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Minister misses the point as the Government moves to restrict access to justice for injured workers - Usdaw's campaign continues

Date: 11 July 2018 Shopworkers’ trade union Usdaw is campaigning against Government proposals that will restrict injured workers access to justice by pushing more cases through the small claims court.
Responding to Ruth George MP (Lab, High Peak) asking, “How are <injured workers> supposed to stand up, unrepresented, to their employer and their insurance company?” Justice Minister Rory Stewart MP appeared to miss the point of the Government’s proposals when he claimed, “The entire purpose of the small claims court is to make sure that minor injuries are dealt with without lawyers.”

Paddy Lillis – Usdaw General Secretary says: “From the Minister’s response I am not convinced the Government has thoroughly thought through its proposals. Forcing more injured workers through the small claims court means that they cannot recover costs for legal representation. So, whilst workers with claims worth under £2,000 will in all likelihood be forced to represent themselves in court, the negligent employers and their insurers will continue to be advised and represented by expensive lawyers.

“The principle of equality of arms and both parties being on an equal footing is a cornerstone of our system of civil justice and we urge the Government to rethink their proposals before they bring the Civil Liability Bill to Parliament in the Autumn.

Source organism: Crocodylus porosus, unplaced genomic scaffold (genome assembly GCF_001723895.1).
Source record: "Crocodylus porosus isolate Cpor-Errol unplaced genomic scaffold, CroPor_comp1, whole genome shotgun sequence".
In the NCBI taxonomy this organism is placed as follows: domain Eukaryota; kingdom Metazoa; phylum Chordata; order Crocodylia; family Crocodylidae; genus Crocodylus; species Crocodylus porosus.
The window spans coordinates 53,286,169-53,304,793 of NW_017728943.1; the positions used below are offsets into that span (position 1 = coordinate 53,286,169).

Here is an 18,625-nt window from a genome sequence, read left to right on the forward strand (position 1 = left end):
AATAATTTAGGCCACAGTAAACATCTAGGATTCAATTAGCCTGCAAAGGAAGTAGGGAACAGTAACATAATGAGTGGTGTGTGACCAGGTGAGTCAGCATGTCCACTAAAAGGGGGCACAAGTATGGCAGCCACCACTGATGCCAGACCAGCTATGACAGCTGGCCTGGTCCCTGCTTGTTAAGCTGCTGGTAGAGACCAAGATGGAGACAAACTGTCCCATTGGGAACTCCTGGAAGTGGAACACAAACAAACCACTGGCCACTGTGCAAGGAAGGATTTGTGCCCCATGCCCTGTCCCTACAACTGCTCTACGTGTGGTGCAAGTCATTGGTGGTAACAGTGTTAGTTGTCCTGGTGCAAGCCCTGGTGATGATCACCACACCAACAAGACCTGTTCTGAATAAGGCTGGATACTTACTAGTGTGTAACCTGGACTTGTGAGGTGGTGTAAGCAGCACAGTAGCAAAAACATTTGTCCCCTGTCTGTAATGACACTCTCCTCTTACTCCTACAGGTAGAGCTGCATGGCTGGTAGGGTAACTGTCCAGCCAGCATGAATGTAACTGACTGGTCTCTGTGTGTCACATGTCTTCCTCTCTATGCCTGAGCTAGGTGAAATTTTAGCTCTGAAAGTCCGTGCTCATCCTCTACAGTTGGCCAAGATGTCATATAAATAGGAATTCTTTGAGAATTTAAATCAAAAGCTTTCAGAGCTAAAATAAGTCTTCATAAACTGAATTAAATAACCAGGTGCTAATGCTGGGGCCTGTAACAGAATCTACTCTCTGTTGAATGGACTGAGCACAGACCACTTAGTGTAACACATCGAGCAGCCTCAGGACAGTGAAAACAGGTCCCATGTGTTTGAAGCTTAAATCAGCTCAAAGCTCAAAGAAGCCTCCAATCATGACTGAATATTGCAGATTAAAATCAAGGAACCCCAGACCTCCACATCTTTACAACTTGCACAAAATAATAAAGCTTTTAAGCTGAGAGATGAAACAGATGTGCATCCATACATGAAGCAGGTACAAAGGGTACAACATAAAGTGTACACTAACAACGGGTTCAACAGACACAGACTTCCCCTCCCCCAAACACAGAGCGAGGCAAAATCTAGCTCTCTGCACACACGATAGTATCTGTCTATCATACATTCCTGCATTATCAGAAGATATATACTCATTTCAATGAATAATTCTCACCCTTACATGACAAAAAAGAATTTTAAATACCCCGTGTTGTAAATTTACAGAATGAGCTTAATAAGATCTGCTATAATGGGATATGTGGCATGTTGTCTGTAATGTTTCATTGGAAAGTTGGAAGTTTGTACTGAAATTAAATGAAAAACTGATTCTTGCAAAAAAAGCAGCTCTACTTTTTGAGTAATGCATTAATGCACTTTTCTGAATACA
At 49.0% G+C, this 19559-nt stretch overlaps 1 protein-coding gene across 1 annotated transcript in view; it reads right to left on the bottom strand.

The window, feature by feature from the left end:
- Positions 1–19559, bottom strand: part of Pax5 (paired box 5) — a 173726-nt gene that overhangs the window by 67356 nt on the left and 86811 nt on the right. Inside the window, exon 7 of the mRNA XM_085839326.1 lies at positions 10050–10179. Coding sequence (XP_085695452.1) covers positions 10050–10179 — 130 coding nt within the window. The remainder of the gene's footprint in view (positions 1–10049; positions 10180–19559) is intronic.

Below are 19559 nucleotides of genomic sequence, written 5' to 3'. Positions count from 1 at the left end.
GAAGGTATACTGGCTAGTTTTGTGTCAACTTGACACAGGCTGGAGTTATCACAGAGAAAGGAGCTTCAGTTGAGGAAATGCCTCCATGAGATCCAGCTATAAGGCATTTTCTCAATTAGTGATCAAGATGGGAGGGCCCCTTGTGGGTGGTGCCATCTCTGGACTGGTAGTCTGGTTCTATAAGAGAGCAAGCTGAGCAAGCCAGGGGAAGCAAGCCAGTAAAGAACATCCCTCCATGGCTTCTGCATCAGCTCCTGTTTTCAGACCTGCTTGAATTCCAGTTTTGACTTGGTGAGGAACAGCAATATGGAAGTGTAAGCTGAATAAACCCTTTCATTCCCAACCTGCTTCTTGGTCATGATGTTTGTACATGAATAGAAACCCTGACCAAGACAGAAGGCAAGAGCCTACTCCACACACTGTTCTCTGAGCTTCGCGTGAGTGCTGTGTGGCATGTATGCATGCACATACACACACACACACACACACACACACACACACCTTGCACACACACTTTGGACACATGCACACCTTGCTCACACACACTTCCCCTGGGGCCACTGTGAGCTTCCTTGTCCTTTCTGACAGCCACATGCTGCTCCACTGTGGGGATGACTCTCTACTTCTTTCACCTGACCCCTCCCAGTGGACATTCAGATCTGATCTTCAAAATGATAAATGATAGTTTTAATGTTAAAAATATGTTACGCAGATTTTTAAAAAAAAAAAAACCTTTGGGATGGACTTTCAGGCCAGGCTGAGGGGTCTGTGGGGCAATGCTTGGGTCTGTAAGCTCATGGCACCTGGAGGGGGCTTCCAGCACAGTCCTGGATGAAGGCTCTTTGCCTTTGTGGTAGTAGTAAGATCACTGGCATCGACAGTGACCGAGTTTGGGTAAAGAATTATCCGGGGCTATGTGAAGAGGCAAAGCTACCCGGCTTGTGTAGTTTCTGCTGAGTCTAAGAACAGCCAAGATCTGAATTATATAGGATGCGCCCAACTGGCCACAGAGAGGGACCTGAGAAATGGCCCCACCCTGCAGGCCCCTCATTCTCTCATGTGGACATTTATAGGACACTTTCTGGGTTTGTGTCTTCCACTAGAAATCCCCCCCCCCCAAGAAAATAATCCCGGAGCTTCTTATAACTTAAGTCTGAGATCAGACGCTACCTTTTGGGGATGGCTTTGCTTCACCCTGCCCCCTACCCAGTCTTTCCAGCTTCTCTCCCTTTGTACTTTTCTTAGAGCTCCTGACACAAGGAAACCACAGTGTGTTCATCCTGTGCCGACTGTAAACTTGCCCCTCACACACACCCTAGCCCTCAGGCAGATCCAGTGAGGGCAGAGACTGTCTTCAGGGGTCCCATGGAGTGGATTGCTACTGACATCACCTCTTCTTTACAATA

“Usdaw members injured at work receive a first-class legal service from the union and 100% of the compensation recovered. Workplace injuries and diseases are often complicated cases that cannot easily be taken by individuals without proper legal representation. That will have a knock-on effect for workplace health and safety, as less scrupulous employers let standards slip because they know they’re unlikely to face the consequences in court.”

Case study: An Usdaw member suffered a head injury when struck by a heavy metal bolt that fell from a roller shutter door. Liability was denied by the employer who alleged that their system of inspection and maintenance of the doors prior to the accident was reasonable. Solicitors provided by Usdaw were able to demonstrate negligence and our member was awarded £1,250 in damages.

Under the Government’s proposals it is unlikely a solicitor would take on this case given the amount of work required, complexity and modest amount of damages that could be recovered. Our member would not have been able to prove negligence without legal representation.

Notes for editors:
Usdaw (Union of Shop, Distributive and Allied Workers) is the UK's fifth biggest and the fastest growing trade union with around 435,000 members. Membership has increased by more than 28% over the decade. Most Usdaw members work in the retail sector, but the union also has many members in transport, distribution, food manufacturing, chemicals and other trades.
Justice Questions: Hansard, Tuesday 10 July 2018, column 854 http://bit.ly/2ur5YPU
For further information please contact Usdaw’s Media Officer, David Williams on: 0161 249 2469, 07798 696 603 or by e-mail to [email protected]
For Usdaw press releases visit: http://www.usdaw.org.uk/news and you can follow us on Twitter @UsdawUnion

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